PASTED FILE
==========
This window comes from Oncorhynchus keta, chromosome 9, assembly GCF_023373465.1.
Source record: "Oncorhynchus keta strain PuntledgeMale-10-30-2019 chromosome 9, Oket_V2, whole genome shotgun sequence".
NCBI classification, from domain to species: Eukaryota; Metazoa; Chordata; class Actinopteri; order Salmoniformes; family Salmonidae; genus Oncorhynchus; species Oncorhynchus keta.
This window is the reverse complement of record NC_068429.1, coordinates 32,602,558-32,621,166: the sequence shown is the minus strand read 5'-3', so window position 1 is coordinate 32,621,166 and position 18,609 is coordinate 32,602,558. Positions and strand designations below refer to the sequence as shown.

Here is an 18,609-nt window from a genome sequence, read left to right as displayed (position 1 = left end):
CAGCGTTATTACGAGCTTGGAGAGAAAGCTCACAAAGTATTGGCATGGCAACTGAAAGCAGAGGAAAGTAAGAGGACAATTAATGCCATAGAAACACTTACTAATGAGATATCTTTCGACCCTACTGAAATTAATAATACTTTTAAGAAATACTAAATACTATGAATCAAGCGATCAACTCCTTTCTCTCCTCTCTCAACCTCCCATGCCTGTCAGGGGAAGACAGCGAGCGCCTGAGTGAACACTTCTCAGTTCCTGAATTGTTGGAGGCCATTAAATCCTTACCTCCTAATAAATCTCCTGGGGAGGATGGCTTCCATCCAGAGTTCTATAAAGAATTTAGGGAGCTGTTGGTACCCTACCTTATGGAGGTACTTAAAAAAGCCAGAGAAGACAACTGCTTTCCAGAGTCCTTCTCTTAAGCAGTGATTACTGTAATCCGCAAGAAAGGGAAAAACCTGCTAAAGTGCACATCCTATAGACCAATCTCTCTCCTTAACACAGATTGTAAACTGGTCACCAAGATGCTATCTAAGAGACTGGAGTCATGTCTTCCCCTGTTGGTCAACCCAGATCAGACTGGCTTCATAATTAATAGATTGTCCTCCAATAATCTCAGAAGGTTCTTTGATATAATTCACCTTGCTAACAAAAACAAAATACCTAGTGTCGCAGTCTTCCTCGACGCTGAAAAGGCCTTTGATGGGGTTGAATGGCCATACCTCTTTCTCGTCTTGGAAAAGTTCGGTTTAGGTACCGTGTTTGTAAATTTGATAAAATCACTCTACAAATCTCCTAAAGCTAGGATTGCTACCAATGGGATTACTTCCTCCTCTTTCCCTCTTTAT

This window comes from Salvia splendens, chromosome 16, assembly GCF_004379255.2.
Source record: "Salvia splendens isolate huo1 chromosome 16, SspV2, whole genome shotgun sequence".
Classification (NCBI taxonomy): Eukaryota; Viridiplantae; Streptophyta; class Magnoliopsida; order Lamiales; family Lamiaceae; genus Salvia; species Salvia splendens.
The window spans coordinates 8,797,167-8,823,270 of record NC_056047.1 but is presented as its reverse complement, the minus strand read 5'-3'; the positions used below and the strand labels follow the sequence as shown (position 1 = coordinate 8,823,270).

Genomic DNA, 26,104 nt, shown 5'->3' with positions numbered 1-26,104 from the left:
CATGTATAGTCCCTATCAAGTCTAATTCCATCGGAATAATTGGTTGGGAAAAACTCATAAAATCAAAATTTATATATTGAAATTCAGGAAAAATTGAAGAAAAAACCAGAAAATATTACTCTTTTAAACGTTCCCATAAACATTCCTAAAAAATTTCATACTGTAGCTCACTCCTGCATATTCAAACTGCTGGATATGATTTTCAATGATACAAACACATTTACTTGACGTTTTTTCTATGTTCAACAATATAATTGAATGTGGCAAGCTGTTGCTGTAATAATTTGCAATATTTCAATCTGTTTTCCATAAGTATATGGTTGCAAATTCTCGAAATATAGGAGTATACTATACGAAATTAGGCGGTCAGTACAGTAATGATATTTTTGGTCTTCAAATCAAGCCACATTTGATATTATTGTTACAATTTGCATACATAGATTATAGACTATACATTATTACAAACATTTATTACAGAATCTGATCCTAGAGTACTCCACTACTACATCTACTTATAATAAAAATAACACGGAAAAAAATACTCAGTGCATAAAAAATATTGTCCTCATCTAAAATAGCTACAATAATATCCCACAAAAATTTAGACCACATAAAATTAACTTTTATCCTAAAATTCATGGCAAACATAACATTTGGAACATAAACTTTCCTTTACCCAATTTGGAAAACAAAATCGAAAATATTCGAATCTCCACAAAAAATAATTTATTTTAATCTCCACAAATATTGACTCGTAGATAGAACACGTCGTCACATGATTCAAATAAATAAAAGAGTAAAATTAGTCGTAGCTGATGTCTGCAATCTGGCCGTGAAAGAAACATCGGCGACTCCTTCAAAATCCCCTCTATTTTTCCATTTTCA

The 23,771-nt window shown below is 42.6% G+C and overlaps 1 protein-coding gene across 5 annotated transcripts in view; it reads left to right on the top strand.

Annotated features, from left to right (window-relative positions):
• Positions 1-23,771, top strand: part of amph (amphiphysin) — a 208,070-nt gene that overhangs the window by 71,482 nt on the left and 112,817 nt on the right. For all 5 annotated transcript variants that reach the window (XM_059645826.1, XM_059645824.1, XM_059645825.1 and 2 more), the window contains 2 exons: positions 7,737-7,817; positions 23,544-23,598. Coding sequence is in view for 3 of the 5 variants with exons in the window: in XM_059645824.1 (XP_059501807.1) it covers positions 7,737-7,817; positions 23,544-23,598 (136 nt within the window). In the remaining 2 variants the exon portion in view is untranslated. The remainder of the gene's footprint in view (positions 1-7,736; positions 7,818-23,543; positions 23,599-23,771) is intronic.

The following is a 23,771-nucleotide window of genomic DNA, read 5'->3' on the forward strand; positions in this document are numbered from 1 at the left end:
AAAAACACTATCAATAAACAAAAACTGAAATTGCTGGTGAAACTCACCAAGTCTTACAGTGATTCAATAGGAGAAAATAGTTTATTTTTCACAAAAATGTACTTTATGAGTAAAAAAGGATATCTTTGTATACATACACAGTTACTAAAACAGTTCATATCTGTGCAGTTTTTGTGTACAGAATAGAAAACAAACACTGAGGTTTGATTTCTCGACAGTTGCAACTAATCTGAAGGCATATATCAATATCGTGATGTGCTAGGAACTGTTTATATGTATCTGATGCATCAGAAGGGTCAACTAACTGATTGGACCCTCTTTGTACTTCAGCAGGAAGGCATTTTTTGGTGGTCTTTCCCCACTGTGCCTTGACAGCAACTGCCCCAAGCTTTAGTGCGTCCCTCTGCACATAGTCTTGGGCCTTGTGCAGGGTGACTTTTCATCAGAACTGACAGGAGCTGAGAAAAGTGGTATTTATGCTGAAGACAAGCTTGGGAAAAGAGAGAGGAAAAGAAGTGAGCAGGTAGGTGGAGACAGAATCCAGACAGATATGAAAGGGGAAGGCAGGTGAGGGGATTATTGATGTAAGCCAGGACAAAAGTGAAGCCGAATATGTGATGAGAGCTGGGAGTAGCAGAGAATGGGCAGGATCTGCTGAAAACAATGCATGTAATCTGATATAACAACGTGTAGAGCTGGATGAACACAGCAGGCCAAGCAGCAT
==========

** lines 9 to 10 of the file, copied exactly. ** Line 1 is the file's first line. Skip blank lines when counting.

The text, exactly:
Classification (NCBI taxonomy): Eukaryota; Viridiplantae; Streptophyta; class Magnoliopsida; order Lamiales; family Lamiaceae; genus Salvia; species Salvia splendens.
The window spans coordinates 8,797,167-8,823,270 of record NC_056047.1 but is presented as its reverse complement, the minus strand read 5'-3'; the positions used below and the strand labels follow the sequence as shown (position 1 = coordinate 8,823,270).